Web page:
Leviticus 4:27
And if one of the common people sins unintentionally and does what is prohibited by any of the LORD's commandments, he incurs guilt.
Atonement for the Penitent, as Illustrated in the Sin OfferingR.M. Edgar Leviticus 4:1-35
All Sin Must be AbhorredJ. Spencer.Leviticus 4:2-35
Errors and Oversights in All Our LivesT. Gataker.Leviticus 4:2-35
Ignorance in SinningW. H. JellieLeviticus 4:2-35
Involuntary OffencesLeviticus 4:2-35
Man's Incompetency to Deal with SinC. H. Mackintosh.Leviticus 4:2-35
On Sins Committed in IgnoranceThe Preacher's Hom. Com.Leviticus 4:2-35
Sins of IgnoranceJ. Cumming, D. D.Leviticus 4:2-35
Sins of InfirmityS. Mather.Leviticus 4:2-35
Sins of InfirmityA. Willet, D. D.Leviticus 4:2-35
Sins UnperceivedA. A. Bonar.Leviticus 4:2-35
The Best are not Free from ImperfectionSpurgeon, Charles HaddonLeviticus 4:2-35
The Bible Tells of Sin and its CureLeviticus 4:2-35
The Sin and Trespass-OfferingsJ. A. Seiss, D. D.Leviticus 4:2-35
The Sin-OfferingSpurgeon, Charles HaddonLeviticus 4:2-35
The Sin-OfferingA. Jukes.Leviticus 4:2-35
The Sin-OfferingDean Law.Leviticus 4:2-35
The Sin-OfferingE. F. Willis, M. A.Leviticus 4:2-35
The Sin-OfferingB. W. Newton.Leviticus 4:2-35
The Sin-Offering; Or, Expiation and ForgivenessLeviticus 4:2-35
The Sin-Offering; Or, God Just and JustifierLady Beaujolois DentLeviticus 4:2-35
Access for All: Comparison and ContrastW. Clarkson Leviticus 4:3, 13, 22, 27
Gradations in GuiltW. Clarkson Leviticus 4:3, 13, 22, 27
The Sin Offering of the Rider and of Any of the PeopleJ.A. Macdonald Leviticus 4:22-35
All Can Lean on ChristSpurgeon, Charles HaddonLeviticus 4:27-31
Laying the Hand on the SacrificeLeviticus 4:27-31
The Sin-Offering for the Common PeopleSpurgeon, Charles HaddonLeviticus 4:27-31
The Sins of the Common PeopleR.A. Redford Leviticus 4:27-35
The idea of the distinction is that those who, by their distance from the sanctuary and their lack of education, are more exposed to the possibility of offense, are less guilty, and therefore require a somewhat lower sacrifice. A female kid or a lamb would suffice; but the same ceremonies were indispensable - the laying on of hands, the touching of the horns of the altar of burnt offering with blood, the pouring out of the blood at the bottom of the altar, the fire offering of sweet savour to the Lord. Thus the least sins, the sins of the least responsible people, the sins of ignorance and mere ceremonial uncleanness, were connected with the greatest, and the people were reminded that all sin, as transgression of the Law, must be atoned for, and without atonement there is no forgiveness. Subject - Sins of the common people.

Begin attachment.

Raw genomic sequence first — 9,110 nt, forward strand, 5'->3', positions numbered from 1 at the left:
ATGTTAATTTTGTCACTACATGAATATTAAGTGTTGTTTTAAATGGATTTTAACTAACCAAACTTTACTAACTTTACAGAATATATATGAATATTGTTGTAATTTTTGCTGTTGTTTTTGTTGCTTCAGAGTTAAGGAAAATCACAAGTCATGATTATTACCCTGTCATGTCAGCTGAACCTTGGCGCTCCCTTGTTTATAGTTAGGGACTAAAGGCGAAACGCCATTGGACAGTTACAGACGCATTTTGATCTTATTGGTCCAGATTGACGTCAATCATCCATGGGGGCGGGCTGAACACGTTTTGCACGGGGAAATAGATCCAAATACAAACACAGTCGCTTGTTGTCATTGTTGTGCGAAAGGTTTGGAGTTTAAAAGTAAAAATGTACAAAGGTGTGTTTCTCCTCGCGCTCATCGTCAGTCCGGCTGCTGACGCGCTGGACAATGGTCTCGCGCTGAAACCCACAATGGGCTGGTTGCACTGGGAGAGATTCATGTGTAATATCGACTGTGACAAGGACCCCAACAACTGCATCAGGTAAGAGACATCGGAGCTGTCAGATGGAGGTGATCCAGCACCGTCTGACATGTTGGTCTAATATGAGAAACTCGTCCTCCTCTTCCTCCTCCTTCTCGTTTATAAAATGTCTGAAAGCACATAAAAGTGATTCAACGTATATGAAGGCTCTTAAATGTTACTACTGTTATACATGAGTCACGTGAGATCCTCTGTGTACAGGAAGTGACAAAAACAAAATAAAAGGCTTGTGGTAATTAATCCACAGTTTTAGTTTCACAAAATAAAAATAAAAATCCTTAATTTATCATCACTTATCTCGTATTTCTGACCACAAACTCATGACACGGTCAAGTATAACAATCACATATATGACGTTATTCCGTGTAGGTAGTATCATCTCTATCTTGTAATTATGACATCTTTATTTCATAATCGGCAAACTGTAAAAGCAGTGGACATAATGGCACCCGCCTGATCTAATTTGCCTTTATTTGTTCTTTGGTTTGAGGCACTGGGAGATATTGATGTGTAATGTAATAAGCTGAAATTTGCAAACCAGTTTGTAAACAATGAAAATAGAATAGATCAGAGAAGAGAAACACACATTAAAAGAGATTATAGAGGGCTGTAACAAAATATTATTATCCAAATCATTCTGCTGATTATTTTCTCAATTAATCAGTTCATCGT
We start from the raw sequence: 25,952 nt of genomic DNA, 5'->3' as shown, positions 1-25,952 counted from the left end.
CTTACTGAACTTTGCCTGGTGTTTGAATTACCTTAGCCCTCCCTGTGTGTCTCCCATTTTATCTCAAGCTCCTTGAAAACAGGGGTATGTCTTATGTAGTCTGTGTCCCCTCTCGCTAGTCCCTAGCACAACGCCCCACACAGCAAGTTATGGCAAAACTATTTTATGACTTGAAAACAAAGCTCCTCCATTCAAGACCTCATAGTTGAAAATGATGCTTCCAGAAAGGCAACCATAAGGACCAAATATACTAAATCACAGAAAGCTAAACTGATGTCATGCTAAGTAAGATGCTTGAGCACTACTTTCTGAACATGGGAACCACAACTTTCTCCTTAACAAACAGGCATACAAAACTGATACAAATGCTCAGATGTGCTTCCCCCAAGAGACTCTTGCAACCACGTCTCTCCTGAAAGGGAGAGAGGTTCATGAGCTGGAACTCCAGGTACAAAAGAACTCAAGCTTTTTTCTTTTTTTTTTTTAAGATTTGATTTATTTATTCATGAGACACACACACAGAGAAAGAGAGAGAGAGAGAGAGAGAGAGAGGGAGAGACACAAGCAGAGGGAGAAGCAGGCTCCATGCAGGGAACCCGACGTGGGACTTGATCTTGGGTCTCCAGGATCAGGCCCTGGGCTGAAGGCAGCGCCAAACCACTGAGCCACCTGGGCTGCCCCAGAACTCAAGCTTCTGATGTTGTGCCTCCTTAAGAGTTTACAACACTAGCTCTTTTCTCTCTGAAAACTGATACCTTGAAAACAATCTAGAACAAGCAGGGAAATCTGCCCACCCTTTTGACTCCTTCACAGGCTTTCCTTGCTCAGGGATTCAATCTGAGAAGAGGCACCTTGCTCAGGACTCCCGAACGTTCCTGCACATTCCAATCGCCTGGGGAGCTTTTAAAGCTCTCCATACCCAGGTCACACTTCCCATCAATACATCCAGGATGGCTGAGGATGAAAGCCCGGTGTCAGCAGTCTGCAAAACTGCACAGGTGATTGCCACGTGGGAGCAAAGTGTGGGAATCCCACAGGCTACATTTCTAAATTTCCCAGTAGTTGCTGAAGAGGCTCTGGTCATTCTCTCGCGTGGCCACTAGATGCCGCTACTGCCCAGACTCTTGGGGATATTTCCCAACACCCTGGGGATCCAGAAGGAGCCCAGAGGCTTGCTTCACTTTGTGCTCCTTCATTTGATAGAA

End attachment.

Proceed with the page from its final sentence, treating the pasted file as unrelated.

I. We are taught to DEAL WITH THEM PITIFULLY, with consideration of circumstances, with remembrance of their comparative lesser guilt. Mere denunciations, unqualified condemnation, injurious. We should teach people the Law that they may see the sinfulness of sin, but in the spirit of love, lest they be blinded and hardened by a bewildering confusion of conscience and despondency. The traditional condemnation attached to those sins to which the masses are especially tempted might mislead, if not modified by the respect to antecedents.

II. We must hold fast to the Scripture representation - ALL SIN IS GUILT. The attempt to uplift the lower classes, without the power of atonement, by means of mere moral or intellectual appliances or social influences, must be a failure in the long run. Those who make it injure themselves, Nothing delivers them from sin but the power of Christ. Nor will it avail to imitate the folly which "makes light of sin." Cf. the Saviour's instructions in Sermon on the Mount (Matthew 7). While we avoid censoriousness and uncharitable judgment, we must cultivate a wise caution, lest we cast our pearls before swine. The Spirit of Christ is our only guide and strength.